Theatre Review: Aladdin
James Monroe Iglehart in Aladdin (Image: Cylla von Tiedemann)
The latest Mirvish musical, Aladdin, screams Disney: the good, the bad and the ugly. Surely a delight for children, this production is good enough to entertain parents and other adults, as well.
The sets, the costumes, the songs and the choreography scream Disney from the opening number until the finale. The direction, courtesy of Tony Award–winner Casey Nicholaw, keeps the pace up but there are a few clunky numbers thanks to an overly busy set or illogical costume changes.
We all know the story of the scruffy street kid in smalltown Sahara Desert who meets and falls in love with Princess Jasmine, who is rebelling against her Sultan father set on arranging a marriage for his child. Ya, we know there’s a bad guy, a genie, a magic lamp and badda-bing, badda-boom, it ends in a wedding.
The star of the show is Genie, played with bombastic aplomb by James Monroe Iglehart. His big production number "Friend Like Me" near the end of the first act is almost worth the price of admission alone. It is that good. Iglehart is a wonderful performer: lively, entrancing and demanding of the audience's attention. Witness this scene with your children, and watch how their eyes light up.
Iglehart continues with boundless energy throughout the production and it helps. There is actually more chemistry between the Genie and Aladdin, played by Adam Jacobs, then there is between Aladdin and Jasmine. Not really a good thing.
Jasmine and Aladdin don't have the best chemistry and the very "Disney" script doesn't help. It is, in a word, schmaltzy. But there is some redemption in the second act’s whiz-bang number "A Whole New World," featuring the magic carpet ride when Jasmine and Aladdin fall in love, which is also a fine piece of musical theatre with some high production value.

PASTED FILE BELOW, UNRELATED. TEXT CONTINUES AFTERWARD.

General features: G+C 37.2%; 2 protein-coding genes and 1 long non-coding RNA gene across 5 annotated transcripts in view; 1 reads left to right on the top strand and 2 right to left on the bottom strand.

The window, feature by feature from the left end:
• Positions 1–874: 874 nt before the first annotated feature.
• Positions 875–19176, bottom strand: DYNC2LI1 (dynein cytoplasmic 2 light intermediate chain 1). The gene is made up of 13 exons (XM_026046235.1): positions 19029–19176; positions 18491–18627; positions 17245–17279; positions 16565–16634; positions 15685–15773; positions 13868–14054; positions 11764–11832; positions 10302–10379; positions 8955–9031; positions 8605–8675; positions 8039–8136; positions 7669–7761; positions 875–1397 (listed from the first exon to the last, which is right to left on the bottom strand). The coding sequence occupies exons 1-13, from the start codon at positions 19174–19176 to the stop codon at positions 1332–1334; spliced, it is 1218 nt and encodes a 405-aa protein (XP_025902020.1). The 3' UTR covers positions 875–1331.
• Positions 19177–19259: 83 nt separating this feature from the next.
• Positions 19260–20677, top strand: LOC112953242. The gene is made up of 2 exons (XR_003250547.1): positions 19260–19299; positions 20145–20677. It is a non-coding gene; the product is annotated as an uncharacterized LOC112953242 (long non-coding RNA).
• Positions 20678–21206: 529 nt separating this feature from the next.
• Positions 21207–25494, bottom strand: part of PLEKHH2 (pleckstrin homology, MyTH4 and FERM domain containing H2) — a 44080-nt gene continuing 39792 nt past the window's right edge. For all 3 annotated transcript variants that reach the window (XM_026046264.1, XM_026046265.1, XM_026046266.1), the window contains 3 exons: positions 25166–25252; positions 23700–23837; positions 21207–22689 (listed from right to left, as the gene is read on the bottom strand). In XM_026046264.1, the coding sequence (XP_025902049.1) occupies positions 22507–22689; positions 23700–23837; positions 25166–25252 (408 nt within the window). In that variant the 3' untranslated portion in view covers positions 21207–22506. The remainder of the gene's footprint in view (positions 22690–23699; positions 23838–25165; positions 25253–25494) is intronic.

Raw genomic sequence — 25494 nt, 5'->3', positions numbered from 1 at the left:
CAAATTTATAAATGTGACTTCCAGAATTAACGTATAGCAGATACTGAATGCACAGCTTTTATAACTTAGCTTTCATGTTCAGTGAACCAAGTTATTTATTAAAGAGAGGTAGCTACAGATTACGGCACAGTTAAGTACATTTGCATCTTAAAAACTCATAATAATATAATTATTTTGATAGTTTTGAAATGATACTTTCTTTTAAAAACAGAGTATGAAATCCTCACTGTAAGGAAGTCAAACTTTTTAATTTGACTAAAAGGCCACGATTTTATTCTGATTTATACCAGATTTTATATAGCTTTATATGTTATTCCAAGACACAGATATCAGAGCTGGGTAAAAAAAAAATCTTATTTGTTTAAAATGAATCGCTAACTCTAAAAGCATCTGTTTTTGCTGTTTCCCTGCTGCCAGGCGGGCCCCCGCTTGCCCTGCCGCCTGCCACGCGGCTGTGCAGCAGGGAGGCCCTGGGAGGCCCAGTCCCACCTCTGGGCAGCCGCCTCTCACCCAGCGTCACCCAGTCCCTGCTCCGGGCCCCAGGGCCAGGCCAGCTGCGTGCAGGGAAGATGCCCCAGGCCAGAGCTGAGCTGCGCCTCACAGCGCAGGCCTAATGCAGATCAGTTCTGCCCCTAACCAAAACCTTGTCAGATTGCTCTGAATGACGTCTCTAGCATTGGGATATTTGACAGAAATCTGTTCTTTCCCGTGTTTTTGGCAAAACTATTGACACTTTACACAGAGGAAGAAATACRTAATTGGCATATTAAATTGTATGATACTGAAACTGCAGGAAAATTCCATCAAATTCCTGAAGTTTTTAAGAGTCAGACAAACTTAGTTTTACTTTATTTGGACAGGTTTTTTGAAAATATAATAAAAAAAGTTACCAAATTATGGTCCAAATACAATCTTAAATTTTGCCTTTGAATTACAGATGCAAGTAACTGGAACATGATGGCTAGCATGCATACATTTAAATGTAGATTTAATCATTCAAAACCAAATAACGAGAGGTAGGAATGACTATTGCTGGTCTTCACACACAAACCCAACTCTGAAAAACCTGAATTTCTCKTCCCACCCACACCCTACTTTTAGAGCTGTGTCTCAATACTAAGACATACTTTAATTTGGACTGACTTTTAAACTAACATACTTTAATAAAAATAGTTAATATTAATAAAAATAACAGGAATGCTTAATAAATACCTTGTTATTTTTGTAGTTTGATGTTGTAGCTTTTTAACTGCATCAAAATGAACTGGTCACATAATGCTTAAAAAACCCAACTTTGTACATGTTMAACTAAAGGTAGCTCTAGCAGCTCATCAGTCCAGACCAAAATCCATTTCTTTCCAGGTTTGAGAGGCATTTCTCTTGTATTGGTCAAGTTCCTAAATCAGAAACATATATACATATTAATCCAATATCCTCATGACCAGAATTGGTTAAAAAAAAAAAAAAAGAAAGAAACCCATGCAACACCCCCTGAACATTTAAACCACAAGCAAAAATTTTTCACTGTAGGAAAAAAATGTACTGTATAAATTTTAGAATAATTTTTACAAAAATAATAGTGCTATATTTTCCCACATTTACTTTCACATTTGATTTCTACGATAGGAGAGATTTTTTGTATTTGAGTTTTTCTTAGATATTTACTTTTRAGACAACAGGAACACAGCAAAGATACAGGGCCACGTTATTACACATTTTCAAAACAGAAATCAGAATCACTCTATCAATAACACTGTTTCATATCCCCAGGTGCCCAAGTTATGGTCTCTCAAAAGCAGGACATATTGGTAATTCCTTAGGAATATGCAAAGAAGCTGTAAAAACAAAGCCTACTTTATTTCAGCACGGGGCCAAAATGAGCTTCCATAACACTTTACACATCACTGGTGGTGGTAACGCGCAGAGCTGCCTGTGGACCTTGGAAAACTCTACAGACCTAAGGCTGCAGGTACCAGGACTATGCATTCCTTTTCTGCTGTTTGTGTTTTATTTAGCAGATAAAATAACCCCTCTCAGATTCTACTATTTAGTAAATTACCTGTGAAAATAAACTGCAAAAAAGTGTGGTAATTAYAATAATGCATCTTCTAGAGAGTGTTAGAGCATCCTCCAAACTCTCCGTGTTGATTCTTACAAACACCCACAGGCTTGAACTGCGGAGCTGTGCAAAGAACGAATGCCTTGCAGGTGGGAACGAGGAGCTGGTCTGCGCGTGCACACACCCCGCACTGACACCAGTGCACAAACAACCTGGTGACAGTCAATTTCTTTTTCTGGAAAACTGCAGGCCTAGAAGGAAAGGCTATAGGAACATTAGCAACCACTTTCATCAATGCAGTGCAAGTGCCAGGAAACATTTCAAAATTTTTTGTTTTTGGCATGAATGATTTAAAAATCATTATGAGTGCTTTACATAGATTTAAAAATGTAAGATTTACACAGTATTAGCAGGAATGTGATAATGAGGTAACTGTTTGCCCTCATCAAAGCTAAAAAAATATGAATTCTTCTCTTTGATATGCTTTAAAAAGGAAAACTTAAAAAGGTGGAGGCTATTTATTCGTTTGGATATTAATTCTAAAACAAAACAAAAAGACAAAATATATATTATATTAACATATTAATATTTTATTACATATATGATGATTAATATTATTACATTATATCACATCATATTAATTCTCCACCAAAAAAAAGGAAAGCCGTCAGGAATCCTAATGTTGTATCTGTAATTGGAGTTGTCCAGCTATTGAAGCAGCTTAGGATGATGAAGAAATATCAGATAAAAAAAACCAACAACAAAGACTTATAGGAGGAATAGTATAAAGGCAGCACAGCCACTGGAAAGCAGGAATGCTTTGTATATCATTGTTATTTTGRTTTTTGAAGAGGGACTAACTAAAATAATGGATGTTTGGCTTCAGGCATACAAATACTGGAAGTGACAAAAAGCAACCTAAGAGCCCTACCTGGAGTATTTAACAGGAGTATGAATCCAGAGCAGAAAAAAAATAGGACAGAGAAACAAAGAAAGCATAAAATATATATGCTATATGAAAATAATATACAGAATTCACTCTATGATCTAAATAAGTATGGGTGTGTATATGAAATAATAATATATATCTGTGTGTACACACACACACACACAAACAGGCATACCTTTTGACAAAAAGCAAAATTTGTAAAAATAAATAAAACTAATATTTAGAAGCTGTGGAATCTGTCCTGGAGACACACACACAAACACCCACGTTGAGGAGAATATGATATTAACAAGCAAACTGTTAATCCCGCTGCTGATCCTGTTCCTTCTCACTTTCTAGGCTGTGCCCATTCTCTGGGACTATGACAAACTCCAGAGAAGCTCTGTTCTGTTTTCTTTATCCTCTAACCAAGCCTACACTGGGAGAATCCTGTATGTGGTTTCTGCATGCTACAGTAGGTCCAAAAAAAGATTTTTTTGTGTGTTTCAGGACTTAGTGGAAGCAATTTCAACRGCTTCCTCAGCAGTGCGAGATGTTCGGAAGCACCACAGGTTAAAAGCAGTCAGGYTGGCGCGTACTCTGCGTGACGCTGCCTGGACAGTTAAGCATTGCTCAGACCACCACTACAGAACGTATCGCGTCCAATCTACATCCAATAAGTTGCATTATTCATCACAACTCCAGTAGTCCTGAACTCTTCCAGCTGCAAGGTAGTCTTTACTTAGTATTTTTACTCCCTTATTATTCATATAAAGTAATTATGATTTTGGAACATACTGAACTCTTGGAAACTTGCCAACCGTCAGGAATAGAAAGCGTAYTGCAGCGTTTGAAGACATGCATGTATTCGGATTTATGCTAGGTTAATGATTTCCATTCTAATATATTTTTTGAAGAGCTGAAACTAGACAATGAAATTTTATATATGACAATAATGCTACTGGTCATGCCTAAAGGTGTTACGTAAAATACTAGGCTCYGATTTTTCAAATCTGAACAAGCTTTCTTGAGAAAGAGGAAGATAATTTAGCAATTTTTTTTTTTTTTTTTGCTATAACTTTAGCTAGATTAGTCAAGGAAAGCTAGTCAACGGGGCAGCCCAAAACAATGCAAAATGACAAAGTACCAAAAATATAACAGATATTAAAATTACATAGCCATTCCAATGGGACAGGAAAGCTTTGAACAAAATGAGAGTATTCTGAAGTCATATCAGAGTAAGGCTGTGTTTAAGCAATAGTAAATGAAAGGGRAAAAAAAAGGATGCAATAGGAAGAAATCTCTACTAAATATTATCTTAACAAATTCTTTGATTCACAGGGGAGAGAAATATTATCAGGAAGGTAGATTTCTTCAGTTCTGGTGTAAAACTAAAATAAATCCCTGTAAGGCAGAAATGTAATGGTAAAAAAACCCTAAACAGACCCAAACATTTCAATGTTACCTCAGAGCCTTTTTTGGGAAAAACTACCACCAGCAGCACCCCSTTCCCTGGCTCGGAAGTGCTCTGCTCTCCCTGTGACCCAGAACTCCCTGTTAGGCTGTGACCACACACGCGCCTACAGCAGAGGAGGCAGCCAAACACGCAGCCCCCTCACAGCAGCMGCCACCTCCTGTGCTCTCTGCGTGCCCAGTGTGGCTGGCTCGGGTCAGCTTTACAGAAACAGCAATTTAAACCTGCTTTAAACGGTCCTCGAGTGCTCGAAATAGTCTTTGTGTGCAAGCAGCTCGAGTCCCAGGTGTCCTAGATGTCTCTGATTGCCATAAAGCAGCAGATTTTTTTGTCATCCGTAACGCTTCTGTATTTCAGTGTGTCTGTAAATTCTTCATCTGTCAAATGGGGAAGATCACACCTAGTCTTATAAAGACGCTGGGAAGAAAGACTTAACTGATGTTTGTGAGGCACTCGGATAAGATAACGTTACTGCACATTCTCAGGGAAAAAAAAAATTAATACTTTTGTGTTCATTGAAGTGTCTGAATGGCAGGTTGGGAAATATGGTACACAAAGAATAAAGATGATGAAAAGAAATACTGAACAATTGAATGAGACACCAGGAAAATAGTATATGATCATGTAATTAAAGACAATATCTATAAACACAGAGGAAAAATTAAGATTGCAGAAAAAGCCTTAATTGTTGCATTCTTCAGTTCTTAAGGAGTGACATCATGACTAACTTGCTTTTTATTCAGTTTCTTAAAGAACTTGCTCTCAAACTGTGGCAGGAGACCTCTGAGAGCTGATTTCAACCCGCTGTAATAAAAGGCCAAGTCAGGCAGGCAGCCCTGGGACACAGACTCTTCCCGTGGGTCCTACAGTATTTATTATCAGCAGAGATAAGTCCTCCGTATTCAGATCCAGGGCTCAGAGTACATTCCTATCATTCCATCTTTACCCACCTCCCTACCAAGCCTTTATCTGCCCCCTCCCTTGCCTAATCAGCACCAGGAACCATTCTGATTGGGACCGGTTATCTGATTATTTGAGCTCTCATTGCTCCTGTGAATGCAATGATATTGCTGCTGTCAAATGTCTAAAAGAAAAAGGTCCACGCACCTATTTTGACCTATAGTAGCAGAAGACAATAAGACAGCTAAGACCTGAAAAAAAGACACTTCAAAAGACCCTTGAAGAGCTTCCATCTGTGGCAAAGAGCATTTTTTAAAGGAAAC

I would have liked to see a bit more from Jasmine, played by Courtney Reed. A talented singer, she appeared to be limited by the material and not really allowed to offer up a breakout performance. A missed opportunity.
In between the big numbers, the deep and talented cast is allowed to shine. The three friends of Aladdin who aid in the narration and offer many clever asides, are a wonderful part of the production even though we get a little tired of seeing their schtick by the second act. Their "High Adventure" number appears to be more filler than anything else.
The evil Jafar is capable, but his little buddy Iago steals most of this thunder with an enjoyable and quirky performance.
Overall, it is a fine but inconsistent production that could have been better, but still provides solid entertainment value especially for families.
Aladdin, Ed Mirvish Theatre, runs until Jan. 5